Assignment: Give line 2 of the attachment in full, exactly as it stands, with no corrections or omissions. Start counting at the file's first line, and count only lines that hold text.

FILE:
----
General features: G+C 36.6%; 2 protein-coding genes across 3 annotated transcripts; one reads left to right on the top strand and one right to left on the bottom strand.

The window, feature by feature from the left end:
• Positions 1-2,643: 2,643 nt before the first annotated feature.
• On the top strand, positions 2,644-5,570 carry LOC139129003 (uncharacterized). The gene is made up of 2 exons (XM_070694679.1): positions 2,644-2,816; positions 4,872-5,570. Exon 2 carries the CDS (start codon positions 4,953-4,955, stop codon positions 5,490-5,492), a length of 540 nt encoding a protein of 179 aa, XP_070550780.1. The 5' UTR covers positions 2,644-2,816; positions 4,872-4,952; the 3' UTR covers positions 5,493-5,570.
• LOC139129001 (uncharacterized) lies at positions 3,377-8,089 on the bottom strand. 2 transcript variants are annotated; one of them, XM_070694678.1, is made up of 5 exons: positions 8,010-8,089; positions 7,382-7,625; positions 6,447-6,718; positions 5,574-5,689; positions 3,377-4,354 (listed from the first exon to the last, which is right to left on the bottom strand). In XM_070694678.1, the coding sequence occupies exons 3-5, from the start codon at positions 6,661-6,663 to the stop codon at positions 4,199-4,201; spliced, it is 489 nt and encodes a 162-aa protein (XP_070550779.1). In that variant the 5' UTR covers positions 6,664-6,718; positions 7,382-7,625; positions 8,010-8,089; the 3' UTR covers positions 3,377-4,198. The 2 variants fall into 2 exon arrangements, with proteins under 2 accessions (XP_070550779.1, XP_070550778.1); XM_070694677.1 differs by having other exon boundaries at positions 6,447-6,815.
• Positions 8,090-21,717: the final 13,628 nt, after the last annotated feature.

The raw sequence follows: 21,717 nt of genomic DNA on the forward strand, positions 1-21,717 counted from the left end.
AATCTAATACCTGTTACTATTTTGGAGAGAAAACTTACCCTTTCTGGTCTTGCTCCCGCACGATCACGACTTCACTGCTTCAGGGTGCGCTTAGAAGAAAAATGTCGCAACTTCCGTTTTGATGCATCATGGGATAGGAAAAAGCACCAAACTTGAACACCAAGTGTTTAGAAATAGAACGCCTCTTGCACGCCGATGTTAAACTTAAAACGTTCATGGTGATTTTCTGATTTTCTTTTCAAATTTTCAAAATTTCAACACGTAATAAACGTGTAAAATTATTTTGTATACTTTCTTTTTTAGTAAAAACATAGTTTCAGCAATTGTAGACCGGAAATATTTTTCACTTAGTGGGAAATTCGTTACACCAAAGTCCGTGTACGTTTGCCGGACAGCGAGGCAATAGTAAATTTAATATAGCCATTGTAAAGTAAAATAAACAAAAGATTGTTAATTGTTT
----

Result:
The window, feature by feature from the left end: